One of Australia's biggest IT training companies, Excom Education, has shut its door across the nation with industry figures saddened by the development.
Techno Phobia's Andrew Morison said he was doing a course at the Excom centre in Sussex Street when he arrived to find it locked with the notice (pictured) on the front doors.
"All we have been told is that the company is in the hands of administrators," he said.
ARN understands from other sources that Excom will officially go into administration at 4pm today and that the company had been under financial stress for some time.
It was an authorised training partner across vendors such as Novell, Cisco, Citrix, Microsoft and VMware.
According to Australian Computer Society CEO, Bruce Lakin, the closure is a major negative for the Australian IT industry.
"It will put a hole in local IT training because it was a reputable and capable organisation that provided terrific service to the ICT sector for some time," he said. "Without any question there will be a gap that needs to be filled and a level of expertise that we can ill-afford to lose."
Although Lakin did not have detailed information about the closure, he said there had been a steady decline in the number of international students coming to study in Australia.
"Across all the learning agencies, whether they be tertiary, VET or vendor, there has been a general concern that the decline of international students has had a real effect on enrollments," he said. "We've got this skills shortage and we still haven't got a solution to address it.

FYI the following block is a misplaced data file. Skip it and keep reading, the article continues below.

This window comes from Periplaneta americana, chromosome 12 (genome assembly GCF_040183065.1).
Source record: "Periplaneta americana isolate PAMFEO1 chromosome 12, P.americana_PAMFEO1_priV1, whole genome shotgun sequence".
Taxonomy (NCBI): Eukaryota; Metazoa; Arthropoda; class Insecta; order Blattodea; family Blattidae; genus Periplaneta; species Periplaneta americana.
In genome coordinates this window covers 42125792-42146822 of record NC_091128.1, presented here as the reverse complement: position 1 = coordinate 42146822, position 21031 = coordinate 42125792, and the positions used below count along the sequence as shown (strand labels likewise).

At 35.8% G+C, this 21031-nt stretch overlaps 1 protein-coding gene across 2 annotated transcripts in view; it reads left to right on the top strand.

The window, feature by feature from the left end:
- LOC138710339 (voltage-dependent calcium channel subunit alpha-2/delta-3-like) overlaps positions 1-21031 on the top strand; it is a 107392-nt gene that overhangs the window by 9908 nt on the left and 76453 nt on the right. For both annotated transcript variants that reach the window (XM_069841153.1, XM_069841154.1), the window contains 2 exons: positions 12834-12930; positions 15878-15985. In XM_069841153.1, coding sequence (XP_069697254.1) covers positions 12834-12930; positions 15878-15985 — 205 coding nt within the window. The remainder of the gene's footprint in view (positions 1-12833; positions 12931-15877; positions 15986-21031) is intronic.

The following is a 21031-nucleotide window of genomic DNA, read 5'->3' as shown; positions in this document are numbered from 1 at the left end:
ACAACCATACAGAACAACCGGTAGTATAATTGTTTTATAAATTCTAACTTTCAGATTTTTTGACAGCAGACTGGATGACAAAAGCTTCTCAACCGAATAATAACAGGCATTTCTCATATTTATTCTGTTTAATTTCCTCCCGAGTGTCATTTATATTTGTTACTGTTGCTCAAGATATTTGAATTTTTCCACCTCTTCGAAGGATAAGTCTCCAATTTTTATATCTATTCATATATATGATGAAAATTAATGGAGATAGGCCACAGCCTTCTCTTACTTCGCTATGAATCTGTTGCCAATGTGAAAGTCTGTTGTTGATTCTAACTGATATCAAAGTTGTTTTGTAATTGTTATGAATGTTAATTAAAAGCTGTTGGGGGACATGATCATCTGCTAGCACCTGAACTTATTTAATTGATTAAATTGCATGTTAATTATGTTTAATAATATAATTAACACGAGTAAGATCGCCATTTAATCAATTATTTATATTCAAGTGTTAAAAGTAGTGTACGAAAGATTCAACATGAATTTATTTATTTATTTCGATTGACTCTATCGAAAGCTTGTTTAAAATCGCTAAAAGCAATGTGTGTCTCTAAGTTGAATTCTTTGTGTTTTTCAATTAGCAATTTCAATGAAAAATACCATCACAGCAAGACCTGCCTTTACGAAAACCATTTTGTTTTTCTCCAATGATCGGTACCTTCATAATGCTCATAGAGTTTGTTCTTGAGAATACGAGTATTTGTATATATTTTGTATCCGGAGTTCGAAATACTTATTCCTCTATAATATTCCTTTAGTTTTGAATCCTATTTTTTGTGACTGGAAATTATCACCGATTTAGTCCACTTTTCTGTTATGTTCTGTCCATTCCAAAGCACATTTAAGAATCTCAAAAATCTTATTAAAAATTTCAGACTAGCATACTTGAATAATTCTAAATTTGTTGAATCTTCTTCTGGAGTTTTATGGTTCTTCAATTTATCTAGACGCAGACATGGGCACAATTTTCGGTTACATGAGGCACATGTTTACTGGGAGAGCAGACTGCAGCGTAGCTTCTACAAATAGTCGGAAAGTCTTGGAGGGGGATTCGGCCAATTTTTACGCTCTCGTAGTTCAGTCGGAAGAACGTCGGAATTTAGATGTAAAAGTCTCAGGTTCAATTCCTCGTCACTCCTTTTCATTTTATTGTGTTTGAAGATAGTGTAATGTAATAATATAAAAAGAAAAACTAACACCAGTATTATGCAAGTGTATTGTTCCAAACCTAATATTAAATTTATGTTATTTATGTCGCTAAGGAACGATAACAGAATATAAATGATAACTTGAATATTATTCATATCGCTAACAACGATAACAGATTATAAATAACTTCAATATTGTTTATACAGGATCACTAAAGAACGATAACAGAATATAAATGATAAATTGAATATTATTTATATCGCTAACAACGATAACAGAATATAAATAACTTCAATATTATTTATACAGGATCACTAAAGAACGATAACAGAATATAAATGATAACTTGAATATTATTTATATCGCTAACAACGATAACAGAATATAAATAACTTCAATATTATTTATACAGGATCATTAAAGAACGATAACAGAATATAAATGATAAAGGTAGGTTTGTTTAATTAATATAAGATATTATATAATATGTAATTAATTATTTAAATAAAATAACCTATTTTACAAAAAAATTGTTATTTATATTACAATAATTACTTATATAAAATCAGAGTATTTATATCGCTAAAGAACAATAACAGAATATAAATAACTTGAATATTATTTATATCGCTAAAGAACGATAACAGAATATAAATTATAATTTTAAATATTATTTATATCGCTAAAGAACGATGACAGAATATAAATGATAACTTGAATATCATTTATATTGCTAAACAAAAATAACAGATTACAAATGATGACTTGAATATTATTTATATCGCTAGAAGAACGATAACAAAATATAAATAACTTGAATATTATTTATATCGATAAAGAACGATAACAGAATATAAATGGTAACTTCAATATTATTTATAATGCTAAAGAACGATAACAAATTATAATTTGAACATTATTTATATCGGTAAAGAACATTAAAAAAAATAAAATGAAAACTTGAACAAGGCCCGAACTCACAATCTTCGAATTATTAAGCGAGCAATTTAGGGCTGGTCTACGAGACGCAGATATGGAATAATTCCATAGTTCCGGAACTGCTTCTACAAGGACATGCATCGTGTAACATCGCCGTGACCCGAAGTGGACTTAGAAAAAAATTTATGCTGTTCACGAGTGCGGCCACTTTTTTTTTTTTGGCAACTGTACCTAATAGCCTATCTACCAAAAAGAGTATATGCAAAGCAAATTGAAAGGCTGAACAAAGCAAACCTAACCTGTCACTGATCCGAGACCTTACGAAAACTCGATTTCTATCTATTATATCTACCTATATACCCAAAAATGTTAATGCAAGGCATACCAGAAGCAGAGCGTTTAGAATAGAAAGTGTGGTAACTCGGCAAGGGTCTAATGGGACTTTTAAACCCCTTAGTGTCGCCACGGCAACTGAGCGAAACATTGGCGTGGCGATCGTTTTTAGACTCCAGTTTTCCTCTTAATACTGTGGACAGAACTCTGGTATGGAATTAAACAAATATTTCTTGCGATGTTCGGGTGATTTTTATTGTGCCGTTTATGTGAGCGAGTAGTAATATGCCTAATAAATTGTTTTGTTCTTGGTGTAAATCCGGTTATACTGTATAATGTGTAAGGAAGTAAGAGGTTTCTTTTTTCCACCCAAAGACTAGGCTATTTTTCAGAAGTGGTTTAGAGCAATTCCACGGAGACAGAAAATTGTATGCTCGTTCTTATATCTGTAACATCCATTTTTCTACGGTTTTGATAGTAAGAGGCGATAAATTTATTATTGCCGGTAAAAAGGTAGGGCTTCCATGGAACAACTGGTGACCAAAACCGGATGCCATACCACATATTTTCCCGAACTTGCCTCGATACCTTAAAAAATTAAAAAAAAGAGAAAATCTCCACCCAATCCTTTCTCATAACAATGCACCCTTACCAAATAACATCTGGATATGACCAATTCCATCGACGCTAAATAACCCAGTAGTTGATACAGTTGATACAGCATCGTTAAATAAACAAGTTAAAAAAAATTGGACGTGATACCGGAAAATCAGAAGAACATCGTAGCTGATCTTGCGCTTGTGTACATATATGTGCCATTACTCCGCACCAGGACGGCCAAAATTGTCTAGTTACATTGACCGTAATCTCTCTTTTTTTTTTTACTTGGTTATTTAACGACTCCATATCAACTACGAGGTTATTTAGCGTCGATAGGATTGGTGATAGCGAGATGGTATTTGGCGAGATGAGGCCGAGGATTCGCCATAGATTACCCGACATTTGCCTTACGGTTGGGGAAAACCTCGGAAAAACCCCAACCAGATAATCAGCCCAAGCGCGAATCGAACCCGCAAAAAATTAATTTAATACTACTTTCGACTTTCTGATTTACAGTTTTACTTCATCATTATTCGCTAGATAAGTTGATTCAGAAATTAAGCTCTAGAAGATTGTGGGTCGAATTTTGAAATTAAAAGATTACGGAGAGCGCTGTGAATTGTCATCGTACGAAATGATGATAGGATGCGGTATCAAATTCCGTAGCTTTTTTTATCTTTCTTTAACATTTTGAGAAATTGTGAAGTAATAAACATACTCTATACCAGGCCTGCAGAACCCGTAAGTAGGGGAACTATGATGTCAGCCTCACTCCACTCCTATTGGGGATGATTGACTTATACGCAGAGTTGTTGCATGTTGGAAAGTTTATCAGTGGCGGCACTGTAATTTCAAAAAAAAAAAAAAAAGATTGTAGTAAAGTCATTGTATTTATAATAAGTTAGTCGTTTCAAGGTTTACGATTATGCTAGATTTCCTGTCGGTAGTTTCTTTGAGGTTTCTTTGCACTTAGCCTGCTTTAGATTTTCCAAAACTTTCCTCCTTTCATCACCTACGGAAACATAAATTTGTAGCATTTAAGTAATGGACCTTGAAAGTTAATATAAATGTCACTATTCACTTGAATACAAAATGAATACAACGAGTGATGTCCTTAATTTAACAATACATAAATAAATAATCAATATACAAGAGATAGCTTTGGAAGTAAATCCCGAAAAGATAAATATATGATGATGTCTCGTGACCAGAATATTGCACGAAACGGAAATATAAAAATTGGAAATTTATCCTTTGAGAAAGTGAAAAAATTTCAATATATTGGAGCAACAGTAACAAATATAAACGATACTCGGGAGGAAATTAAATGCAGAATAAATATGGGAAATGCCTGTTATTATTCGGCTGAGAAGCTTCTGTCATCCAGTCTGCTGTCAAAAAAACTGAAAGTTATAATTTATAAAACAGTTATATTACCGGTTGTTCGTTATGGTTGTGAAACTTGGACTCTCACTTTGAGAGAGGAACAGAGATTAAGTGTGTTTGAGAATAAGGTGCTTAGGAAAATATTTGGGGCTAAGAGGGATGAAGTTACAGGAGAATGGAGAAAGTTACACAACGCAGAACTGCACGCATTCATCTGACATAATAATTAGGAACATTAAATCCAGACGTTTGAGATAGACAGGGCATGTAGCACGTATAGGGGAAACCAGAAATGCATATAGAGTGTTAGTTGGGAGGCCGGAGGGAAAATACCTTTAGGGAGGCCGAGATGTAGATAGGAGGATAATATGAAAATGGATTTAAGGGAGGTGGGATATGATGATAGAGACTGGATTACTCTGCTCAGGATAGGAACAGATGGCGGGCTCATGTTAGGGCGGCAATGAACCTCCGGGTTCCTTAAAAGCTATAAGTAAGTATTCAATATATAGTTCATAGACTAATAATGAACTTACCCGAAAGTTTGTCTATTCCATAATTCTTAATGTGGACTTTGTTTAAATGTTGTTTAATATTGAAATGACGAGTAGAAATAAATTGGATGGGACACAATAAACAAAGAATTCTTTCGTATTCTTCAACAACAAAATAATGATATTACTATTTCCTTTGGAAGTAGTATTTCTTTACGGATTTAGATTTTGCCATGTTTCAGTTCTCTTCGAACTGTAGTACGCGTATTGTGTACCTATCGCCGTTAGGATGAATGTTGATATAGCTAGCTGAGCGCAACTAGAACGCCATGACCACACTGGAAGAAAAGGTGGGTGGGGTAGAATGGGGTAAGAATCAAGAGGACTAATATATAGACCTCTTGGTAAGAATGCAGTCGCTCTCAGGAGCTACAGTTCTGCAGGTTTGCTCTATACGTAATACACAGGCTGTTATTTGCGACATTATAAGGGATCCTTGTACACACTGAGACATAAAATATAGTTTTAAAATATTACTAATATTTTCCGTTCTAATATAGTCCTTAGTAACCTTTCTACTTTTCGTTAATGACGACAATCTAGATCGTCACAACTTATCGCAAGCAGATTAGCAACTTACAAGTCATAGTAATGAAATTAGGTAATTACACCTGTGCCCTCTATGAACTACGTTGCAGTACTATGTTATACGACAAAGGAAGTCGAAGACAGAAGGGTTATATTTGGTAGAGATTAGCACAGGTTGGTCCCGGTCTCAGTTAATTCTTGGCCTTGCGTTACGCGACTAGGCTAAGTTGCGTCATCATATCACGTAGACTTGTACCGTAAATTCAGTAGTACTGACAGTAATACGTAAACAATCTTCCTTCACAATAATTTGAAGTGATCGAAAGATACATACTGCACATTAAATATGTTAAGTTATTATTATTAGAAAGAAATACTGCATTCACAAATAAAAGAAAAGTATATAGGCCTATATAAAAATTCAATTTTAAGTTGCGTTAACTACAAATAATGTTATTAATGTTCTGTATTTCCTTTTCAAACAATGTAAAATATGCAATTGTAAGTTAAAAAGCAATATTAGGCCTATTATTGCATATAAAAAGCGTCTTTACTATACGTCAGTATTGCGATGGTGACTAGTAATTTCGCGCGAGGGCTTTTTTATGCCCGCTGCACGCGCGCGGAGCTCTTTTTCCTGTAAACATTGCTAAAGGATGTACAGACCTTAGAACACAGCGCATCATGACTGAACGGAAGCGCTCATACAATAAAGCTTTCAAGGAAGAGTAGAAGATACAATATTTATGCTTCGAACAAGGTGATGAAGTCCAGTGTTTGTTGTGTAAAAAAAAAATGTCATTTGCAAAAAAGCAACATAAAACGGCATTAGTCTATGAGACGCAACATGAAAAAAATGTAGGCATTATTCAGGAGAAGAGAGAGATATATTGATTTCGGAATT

"I'm very sad to hear about this and it's a loss for us."
Rival training college, Dimension Data Learning Solutions (DDLS), has offered to take on all Excom students and allow them to complete certification courses at no extra charge above what they've already paid.
DDLS general manager, David Gage, said his organisation had more than 50 training rooms in six locations around Australia and was well-positioned to look after the displaced students. He added that international students were also welcome to take on the offer.
"If they bring across their courseware and course confirmation from Excom then we'll allow them to sit on the DDLS course the next time we run it," he said.
"We're conscious of the fact that there are a significant number of students and staff impacted by this closure so we just want to make sure there's continuity in the IT training industry."
But Gage said he would not take over the controversial 100 per cent job offer promise made by Excom to Express IT students.
"We're not taking on the Express IT program," he said. "This is really about certification programs that students have started to undertake."
Gage also called on former Excom teachers to apply for positions with his company and said DDLS would be expanding.
"We've commenced that process today and will definitely have some plans to expand our business," he said. "We're in a unique position to scale our business quickly so we'll do that over the coming weeks."
Gage said former students wishing to take on DDLS' offer should call 1800 853 276 and that staff looking for employment should email firstname.lastname@example.org.